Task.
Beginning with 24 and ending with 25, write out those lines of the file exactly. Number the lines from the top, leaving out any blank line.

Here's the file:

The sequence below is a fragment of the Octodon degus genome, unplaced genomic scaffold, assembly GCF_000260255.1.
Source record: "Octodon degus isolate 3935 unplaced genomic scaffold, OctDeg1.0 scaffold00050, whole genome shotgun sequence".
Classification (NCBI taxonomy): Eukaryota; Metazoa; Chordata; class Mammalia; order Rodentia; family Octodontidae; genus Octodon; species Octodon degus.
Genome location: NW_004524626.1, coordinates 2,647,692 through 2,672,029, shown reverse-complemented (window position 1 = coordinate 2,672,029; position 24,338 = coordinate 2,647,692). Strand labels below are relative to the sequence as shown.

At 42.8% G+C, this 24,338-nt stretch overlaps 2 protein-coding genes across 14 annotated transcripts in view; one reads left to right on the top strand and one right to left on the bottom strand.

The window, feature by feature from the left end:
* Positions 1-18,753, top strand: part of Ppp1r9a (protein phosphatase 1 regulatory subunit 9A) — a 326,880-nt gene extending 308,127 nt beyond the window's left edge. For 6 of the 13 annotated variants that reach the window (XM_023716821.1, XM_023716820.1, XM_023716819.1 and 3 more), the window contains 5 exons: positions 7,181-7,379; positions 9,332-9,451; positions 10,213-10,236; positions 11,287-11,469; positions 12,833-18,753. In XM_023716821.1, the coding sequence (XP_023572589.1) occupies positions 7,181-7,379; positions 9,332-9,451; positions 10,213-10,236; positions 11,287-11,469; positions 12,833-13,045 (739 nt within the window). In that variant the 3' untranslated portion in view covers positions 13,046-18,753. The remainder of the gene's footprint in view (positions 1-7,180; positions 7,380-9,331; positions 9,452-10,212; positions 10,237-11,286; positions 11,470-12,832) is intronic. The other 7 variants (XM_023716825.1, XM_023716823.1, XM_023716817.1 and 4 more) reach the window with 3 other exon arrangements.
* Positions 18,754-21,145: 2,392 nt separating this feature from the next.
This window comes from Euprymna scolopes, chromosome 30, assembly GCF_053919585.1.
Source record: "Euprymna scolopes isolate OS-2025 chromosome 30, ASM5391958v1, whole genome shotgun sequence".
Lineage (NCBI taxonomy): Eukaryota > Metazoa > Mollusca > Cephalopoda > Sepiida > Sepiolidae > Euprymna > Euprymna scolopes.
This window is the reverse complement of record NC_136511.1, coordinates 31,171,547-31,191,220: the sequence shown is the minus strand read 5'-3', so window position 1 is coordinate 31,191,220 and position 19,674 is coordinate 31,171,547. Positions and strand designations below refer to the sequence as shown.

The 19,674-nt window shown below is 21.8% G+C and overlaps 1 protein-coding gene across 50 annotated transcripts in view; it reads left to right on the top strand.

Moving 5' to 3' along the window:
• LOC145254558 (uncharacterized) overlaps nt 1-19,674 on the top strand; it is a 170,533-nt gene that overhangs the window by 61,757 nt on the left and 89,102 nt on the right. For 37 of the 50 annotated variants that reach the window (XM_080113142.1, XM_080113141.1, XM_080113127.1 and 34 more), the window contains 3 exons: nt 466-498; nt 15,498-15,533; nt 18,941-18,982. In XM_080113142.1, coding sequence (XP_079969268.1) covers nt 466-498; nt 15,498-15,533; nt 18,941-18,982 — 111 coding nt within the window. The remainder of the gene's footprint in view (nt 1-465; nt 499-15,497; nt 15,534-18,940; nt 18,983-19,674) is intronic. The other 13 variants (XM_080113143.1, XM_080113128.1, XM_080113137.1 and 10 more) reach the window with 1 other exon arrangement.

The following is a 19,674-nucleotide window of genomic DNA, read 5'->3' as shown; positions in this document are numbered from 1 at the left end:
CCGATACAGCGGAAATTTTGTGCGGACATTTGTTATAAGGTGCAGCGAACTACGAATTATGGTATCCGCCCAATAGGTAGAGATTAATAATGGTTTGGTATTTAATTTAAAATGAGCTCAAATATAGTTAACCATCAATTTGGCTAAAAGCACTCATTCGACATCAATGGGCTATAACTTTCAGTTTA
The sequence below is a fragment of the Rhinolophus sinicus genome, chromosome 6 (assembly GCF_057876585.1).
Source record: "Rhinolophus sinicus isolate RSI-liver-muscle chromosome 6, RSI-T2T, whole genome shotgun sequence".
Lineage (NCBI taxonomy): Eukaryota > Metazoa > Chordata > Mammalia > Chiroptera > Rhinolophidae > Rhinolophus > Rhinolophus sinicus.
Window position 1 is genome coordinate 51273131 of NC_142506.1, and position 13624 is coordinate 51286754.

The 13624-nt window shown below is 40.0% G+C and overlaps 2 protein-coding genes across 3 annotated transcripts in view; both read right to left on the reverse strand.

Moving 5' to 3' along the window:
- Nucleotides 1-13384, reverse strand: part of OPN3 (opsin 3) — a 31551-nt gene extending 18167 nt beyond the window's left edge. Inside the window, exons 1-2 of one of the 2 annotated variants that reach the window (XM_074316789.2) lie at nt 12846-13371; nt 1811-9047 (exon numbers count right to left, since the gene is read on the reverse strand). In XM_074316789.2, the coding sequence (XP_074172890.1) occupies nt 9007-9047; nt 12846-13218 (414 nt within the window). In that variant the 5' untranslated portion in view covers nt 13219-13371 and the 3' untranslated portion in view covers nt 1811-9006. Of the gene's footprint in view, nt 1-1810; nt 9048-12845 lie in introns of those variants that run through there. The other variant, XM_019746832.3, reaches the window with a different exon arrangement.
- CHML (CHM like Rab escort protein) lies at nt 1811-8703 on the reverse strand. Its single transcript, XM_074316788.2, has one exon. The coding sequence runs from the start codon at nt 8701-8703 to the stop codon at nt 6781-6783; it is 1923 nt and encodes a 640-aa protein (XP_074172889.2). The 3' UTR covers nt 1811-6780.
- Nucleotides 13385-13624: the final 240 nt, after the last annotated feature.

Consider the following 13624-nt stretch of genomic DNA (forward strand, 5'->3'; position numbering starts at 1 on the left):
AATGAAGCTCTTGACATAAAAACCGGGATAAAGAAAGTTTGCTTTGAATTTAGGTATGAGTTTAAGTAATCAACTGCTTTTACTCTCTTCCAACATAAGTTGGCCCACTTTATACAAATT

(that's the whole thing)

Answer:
- Nucleotides 1-13384, reverse strand: part of OPN3 (opsin 3) — a 31551-nt gene extending 18167 nt beyond the window's left edge. Inside the window, exons 1-2 of one of the 2 annotated variants that reach the window (XM_074316789.2) lie at nt 12846-13371; nt 1811-9047 (exon numbers count right to left, since the gene is read on the reverse strand). In XM_074316789.2, the coding sequence (XP_074172890.1) occupies nt 9007-9047; nt 12846-13218 (414 nt within the window). In that variant the 5' untranslated portion in view covers nt 13219-13371 and the 3' untranslated portion in view covers nt 1811-9006. Of the gene's footprint in view, nt 1-1810; nt 9048-12845 lie in introns of those variants that run through there. The other variant, XM_019746832.3, reaches the window with a different exon arrangement.
- CHML (CHM like Rab escort protein) lies at nt 1811-8703 on the reverse strand. Its single transcript, XM_074316788.2, has one exon. The coding sequence runs from the start codon at nt 8701-8703 to the stop codon at nt 6781-6783; it is 1923 nt and encodes a 640-aa protein (XP_074172889.2). The 3' UTR covers nt 1811-6780.